restoring our biblical and constitutional foundations


Dedicated Servants of Yesteryear

 David Alan Black  

The Gospel of Mark is an amazing book. Its purpose is to show Jesus as the ever-active servant, living and working among men, the “Servant who stooped to conquer” (to use Scroggie’s unforgettable expression). Mark, himself a servant to Barnabas, Paul, and Peter, was uniquely qualified to write such an account. The Gospel of Mark is nothing less than the story of sacrifice for the sake of the kingdom, for “even the Son of Man did not come to be served, but to serve and to give His life a ransom for many” (Mark 10:45).

This week Becky and I will have the privilege of visiting some of God’s choicest servants who reside at the SIM Retirement Home in Sebring, Florida. Many of them lived and labored, toiled and traveled, in our second home, the country of Ethiopia. They are contemporaries of two people I greatly admire, my in-laws the Lapsleys. I often think, Would that all Christians knew such devotion to the Lord!

Theirs was a generation that forgot the things behind and reached forward to the things before and declared, “This one thing…!” Throughout the New Testament the church lived as those upon whom the ends of the world had come. I wonder, Where today is that sense of emergency – and the sense of urgency?

Like the Macedonians, these pioneer missionaries first gave themselves to the Lord and then to others. That’s always God’s order: first the sacrifice of self, then service and substance. Churchill said of England’s airmen, “Never did so many owe so much to so few.” Of God’s dedicated servants of yesteryear we may say the same thing.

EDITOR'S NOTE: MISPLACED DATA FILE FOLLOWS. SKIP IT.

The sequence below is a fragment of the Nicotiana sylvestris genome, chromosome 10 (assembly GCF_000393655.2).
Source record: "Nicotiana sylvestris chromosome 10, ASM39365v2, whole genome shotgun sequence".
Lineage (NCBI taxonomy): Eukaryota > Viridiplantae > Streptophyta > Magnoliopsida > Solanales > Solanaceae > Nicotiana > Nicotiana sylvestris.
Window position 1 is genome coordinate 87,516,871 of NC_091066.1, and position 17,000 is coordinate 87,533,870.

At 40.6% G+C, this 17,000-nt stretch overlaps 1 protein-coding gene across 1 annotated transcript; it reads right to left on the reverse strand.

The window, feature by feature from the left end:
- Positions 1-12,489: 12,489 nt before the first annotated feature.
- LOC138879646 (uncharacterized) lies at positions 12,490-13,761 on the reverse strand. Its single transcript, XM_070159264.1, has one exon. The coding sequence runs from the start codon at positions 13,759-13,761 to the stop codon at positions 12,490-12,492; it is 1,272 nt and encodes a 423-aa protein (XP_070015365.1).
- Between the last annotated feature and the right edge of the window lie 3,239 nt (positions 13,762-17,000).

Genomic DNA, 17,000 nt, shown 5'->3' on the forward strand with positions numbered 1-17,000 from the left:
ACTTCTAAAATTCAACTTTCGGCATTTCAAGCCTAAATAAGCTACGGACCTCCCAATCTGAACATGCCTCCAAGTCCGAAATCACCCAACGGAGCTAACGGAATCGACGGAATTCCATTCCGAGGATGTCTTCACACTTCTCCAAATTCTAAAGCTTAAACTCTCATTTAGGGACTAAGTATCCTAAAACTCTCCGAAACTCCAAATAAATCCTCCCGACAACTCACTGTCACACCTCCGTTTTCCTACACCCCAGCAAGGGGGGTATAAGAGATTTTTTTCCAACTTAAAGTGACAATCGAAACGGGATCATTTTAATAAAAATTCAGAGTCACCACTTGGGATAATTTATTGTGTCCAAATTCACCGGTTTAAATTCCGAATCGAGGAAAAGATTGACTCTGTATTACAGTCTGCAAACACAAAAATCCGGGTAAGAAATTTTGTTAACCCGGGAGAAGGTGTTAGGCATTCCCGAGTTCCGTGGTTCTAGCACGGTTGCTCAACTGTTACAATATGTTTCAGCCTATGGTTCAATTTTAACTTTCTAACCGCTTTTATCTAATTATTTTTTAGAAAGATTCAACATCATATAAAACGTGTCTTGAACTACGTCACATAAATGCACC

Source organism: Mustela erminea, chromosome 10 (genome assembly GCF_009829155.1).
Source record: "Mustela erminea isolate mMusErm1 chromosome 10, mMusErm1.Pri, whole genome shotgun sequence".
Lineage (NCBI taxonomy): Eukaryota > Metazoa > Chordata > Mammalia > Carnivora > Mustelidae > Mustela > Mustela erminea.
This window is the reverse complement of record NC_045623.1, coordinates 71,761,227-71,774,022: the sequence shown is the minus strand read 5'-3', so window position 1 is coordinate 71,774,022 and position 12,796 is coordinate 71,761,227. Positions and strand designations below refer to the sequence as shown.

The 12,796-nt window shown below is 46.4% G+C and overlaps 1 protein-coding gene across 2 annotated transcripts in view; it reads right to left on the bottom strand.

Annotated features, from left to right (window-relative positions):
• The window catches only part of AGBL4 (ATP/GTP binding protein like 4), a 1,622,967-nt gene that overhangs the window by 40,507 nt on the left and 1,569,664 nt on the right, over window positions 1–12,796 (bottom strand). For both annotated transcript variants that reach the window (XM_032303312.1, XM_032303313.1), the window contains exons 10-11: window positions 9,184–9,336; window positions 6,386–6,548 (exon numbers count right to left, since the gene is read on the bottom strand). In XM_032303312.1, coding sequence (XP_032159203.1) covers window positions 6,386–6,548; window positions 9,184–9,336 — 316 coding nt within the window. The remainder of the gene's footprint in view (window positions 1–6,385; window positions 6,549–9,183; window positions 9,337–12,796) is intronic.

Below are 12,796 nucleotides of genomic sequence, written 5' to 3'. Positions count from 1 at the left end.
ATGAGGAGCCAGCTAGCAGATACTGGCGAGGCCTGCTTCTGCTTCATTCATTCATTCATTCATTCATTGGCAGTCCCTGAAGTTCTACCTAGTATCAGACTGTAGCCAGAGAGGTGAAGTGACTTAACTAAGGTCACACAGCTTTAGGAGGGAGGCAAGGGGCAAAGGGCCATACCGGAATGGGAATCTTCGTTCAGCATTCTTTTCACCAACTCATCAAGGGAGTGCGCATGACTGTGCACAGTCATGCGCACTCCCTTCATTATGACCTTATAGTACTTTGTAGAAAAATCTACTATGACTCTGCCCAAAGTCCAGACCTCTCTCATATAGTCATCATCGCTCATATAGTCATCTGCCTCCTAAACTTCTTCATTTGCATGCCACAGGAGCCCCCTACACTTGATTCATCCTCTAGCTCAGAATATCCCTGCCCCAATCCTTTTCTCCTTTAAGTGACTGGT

They rejected the affluent society in which they lived, with its sensual indulgence of every kind, preferring instead huts and floods and hyenas and hunger and danger. They were not content to look at missionary films or attend Gospel meetings. They went. They were participants in the Great Commission, not observers. They sacrificed time, energy, health, and some even life itself.

Paul says that the scheme of this world is passing away, and the lighter our luggage the more headway we will make in our journey. That’s what Becky and I are discovering slowly but surely – that our main investment must be in another world. Already our heart is there, and so is our treasure.

“My sinful self my only shame, my glory all the cross.” The apostle Paul could have sung those words. So could these retired missionaries. They gloried in the cross and in their identification with Jesus there. The separation, the isolation, the humiliation they endured! That was the offering of their loyalty to Christ.

In these dedicated servants of yesteryear I believe we have a good and great example. With an eye on the goal that was set before them, they endured the cross, despising the shame.

If they could endure like that, why can’t we?

November 15, 2007

David Alan Black is the editor of

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